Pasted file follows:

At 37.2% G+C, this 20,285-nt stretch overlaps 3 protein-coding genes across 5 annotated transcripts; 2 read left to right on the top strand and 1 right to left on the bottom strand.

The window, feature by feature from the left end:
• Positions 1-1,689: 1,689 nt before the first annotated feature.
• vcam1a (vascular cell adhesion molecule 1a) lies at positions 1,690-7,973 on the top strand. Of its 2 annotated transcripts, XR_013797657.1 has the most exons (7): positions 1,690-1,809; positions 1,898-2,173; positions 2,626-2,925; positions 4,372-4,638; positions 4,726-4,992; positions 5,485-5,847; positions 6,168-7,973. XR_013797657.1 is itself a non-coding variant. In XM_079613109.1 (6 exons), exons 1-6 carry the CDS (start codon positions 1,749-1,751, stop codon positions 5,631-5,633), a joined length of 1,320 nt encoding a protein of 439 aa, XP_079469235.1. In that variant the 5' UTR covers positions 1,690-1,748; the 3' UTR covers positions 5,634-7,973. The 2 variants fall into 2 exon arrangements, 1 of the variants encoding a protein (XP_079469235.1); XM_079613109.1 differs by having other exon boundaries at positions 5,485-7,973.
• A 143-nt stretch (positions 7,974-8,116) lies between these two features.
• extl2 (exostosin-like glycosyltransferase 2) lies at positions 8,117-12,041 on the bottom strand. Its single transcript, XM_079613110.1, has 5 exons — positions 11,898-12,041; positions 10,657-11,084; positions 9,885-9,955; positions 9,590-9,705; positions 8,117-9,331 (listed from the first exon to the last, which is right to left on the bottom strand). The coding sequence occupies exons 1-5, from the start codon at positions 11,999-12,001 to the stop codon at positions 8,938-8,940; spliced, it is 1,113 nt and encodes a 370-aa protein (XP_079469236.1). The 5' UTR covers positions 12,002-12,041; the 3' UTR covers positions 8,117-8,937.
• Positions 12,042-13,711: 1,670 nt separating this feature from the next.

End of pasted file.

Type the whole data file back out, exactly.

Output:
At 37.2% G+C, this 20,285-nt stretch overlaps 3 protein-coding genes across 5 annotated transcripts; 2 read left to right on the top strand and 1 right to left on the bottom strand.

The window, feature by feature from the left end:
• Positions 1-1,689: 1,689 nt before the first annotated feature.
• vcam1a (vascular cell adhesion molecule 1a) lies at positions 1,690-7,973 on the top strand. Of its 2 annotated transcripts, XR_013797657.1 has the most exons (7): positions 1,690-1,809; positions 1,898-2,173; positions 2,626-2,925; positions 4,372-4,638; positions 4,726-4,992; positions 5,485-5,847; positions 6,168-7,973. XR_013797657.1 is itself a non-coding variant. In XM_079613109.1 (6 exons), exons 1-6 carry the CDS (start codon positions 1,749-1,751, stop codon positions 5,631-5,633), a joined length of 1,320 nt encoding a protein of 439 aa, XP_079469235.1. In that variant the 5' UTR covers positions 1,690-1,748; the 3' UTR covers positions 5,634-7,973. The 2 variants fall into 2 exon arrangements, 1 of the variants encoding a protein (XP_079469235.1); XM_079613109.1 differs by having other exon boundaries at positions 5,485-7,973.
• A 143-nt stretch (positions 7,974-8,116) lies between these two features.
• extl2 (exostosin-like glycosyltransferase 2) lies at positions 8,117-12,041 on the bottom strand. Its single transcript, XM_079613110.1, has 5 exons — positions 11,898-12,041; positions 10,657-11,084; positions 9,885-9,955; positions 9,590-9,705; positions 8,117-9,331 (listed from the first exon to the last, which is right to left on the bottom strand). The coding sequence occupies exons 1-5, from the start codon at positions 11,999-12,001 to the stop codon at positions 8,938-8,940; spliced, it is 1,113 nt and encodes a 370-aa protein (XP_079469236.1). The 5' UTR covers positions 12,002-12,041; the 3' UTR covers positions 8,117-8,937.
• Positions 12,042-13,711: 1,670 nt separating this feature from the next.